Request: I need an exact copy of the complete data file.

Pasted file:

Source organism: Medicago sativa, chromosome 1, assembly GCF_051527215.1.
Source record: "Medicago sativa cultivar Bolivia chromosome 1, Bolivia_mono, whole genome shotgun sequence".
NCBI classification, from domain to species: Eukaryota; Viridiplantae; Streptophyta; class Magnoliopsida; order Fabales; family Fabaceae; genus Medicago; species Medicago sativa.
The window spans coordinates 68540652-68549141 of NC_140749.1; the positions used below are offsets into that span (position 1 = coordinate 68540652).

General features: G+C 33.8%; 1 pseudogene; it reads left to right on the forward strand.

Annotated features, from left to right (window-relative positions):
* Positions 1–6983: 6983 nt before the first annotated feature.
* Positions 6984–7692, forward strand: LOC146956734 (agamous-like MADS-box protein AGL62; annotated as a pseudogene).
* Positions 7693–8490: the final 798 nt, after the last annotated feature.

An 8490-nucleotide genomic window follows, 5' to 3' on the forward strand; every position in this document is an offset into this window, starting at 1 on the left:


Source organism: Medicago sativa, chromosome 1, assembly GCF_051527215.1.
Source record: "Medicago sativa cultivar Bolivia chromosome 1, Bolivia_mono, whole genome shotgun sequence".
NCBI classification, from domain to species: Eukaryota; Viridiplantae; Streptophyta; class Magnoliopsida; order Fabales; family Fabaceae; genus Medicago; species Medicago sativa.
The window spans coordinates 68540652-68549141 of NC_140749.1; the positions used below are offsets into that span (position 1 = coordinate 68540652).

General features: G+C 33.8%; 1 pseudogene; it reads left to right on the forward strand.

Annotated features, from left to right (window-relative positions):
* Positions 1–6983: 6983 nt before the first annotated feature.
* Positions 6984–7692, forward strand: LOC146956734 (agamous-like MADS-box protein AGL62; annotated as a pseudogene).
* Positions 7693–8490: the final 798 nt, after the last annotated feature.

An 8490-nucleotide genomic window follows, 5' to 3' on the forward strand; every position in this document is an offset into this window, starting at 1 on the left: